Last fall, the Archdiocese of Boston released an ambitious plan designed to stem the decline it has experienced—in priests, Mass attendance, and treasure—since the 2002 wave of sexual-abuse scandals. Whether the plan will work remains an open question. That something needs to be done is a sentiment shared widely among Boston-area Catholics.
Pope Francis looks poised to address Vatican reform with his appointment of an international panel of cardinals charged with making recommendations to improve the Roman curia. Bringing outsiders in for a close look seems to be the point, but it’s not the first time this has happened.
Catholics at both ends of the ideological spectrum look to a new pope for encouragement. And from the moment he made his first appearance on the balcony of St. Peter’s, Francis seems to have given nearly everyone a reason to cheer. But whatever the direction in which the new pope steers the church, U.S. Catholics struggling to make a life of faith in what is admittedly a vertiginous moral and cultural landscape will continue to take surprising turns, confounding the usual categories.
In winning election as Pope Francis, Jorge Mario Bergoglio defied the papal pundits, even though they should have seen him coming. His rise marks the decisive shift within Roman Catholicism toward Latin America and the developing world.
What can the next pope learn from Benedict, and what should we seek from him? Our special series concludes with new stories from William L. Portier and Richard R. Gaillardetz.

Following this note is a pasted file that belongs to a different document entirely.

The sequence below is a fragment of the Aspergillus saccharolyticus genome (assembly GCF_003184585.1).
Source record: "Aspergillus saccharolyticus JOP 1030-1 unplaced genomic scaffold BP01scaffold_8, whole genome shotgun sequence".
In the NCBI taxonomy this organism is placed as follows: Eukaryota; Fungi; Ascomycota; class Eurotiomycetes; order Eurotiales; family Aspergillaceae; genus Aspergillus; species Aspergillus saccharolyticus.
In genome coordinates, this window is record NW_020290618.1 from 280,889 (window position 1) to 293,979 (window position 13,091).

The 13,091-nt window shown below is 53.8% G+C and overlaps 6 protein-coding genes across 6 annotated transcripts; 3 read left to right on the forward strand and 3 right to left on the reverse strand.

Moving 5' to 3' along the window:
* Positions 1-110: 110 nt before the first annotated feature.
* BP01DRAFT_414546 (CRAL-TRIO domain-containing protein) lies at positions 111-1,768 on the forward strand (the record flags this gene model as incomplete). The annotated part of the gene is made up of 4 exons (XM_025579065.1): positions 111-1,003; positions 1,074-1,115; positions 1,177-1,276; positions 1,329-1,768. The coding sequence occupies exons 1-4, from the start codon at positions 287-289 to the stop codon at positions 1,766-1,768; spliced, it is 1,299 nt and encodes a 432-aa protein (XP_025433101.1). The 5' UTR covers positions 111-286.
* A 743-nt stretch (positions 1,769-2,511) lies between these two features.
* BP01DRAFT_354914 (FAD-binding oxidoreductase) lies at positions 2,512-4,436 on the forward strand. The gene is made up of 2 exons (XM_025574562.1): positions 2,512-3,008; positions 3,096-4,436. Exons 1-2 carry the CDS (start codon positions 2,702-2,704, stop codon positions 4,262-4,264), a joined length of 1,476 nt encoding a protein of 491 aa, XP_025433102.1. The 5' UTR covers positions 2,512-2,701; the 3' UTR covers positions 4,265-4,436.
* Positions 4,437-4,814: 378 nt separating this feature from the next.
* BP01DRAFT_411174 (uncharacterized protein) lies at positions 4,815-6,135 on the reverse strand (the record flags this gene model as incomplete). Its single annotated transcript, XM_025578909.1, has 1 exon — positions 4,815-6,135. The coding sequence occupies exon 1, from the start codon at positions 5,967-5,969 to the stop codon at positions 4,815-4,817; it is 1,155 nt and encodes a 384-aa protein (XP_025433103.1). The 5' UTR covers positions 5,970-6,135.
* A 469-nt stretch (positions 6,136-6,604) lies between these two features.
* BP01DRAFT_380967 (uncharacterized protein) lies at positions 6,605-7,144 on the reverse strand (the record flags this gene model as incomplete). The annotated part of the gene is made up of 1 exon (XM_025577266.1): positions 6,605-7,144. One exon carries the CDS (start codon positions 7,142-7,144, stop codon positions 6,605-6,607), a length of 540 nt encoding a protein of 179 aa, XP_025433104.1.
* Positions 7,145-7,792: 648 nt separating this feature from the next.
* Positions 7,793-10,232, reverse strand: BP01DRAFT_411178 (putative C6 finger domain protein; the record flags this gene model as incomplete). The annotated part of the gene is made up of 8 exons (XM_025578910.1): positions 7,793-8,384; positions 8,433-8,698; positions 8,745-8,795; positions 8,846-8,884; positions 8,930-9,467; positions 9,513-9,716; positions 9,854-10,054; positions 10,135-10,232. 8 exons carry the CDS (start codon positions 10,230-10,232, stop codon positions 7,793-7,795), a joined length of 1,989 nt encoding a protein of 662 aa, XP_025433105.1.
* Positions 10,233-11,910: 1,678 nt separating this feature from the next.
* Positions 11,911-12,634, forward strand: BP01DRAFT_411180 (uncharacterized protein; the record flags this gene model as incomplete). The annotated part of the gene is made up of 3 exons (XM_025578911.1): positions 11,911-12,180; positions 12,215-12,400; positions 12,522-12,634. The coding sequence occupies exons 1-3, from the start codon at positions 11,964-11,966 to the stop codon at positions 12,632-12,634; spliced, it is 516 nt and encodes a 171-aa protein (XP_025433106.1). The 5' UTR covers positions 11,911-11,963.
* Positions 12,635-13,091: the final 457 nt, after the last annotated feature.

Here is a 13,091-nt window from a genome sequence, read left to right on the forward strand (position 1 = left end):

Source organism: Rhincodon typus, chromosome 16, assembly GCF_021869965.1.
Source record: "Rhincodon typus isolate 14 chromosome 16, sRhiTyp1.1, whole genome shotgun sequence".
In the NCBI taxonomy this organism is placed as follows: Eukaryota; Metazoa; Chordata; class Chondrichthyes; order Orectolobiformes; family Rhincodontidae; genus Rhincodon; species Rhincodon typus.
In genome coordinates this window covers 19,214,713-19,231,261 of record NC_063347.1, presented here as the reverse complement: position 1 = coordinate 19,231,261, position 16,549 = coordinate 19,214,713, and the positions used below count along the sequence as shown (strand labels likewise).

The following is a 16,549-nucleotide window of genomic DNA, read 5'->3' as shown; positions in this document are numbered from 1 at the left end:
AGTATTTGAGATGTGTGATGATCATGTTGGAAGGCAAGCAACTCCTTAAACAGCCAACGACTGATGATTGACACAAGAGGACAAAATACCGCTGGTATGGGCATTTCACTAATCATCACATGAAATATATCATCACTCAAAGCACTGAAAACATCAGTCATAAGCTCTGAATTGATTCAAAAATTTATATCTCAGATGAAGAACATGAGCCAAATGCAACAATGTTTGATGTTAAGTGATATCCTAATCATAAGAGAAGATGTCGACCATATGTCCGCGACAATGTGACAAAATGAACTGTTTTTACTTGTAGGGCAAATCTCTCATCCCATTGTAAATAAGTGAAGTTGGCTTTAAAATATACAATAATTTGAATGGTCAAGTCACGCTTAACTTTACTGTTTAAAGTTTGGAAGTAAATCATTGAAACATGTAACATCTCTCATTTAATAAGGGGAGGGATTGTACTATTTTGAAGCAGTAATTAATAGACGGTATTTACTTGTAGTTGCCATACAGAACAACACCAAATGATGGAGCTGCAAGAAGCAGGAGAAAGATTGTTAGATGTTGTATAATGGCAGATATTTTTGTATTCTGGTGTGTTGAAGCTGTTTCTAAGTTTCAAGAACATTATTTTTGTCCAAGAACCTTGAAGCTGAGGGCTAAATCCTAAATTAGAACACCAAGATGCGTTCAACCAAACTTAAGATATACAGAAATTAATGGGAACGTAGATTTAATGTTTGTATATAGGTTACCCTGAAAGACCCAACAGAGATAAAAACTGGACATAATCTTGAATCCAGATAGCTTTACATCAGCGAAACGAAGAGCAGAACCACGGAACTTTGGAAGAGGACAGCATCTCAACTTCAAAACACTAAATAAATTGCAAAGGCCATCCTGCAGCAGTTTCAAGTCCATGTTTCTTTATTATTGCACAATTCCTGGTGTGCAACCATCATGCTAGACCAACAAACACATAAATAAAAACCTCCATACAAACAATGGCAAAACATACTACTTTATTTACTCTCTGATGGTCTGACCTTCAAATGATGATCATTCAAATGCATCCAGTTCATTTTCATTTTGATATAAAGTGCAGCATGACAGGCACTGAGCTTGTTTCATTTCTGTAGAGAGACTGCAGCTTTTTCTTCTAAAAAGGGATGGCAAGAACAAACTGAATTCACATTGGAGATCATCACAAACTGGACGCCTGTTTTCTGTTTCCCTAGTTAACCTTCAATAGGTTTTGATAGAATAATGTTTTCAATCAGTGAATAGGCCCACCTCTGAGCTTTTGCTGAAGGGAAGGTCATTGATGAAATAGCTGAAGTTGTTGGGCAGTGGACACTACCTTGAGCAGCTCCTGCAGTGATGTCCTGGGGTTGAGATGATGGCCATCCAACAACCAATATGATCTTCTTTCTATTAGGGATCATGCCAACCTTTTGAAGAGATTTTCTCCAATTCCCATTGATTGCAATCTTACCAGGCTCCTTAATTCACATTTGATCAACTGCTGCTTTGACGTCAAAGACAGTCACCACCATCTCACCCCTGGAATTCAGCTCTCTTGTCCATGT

The humility of Benedict's decision to give up power will affect future papacies, all to the good.
John Thavis presents many stories that will make you laugh. Others may make you cry.
Divisions in the church are usually seen as mimicking those of secular politics. Conservatives or traditionalists are pitted against liberals or progressives. But Timothy Radcliffe, a Dominican friar and the former head of his order, suggests a more fruitful way to understand the Catholic split.
Evaluations of Benedict's tenure have balanced the pros and cons of his deeds according to the lights of the balancer. What is untallied, except for his failure to unmistakably demand accountability in regard to clerical sexual abuse, is what has remained undone. Underlying conditions like the limitations of the clergy or the eroding credibility of church teachings on sexuality are no better than when he took office.
Even Benedict's most ardent supporters concede that his papacy has been marred by too many scandals and too many gaffes. And the courtly secrecy surrounding the deliberations to elect the next pope provides a reminder of the lack of transparency and accountability in the operations of the entire hierarchy.
Now It's Rome's Turn
Benedict, Eight Years Later
This is the long-term historical context of the papacy Benedict XVI will resign: one that became more monarchical in the nineteenth century (as a reaction against the democratization of modern political systems), and that is now more centralized than ever before—despite Vatican II.
Benedict is a traditionalist who was affected by modernity. He would not be troubled that he had to reach far back to find a precedent for papal resignation. He knows that a pope hobbled by sickness and weakness would be a dispiriting symbol in a media age. Then again, perhaps his traditionalism inclined him to this decision.
To understand dissent, you first have to understand authority. Authority in the church must be based on truth. Episcopal authority is not the source of truth, as some would have us believe.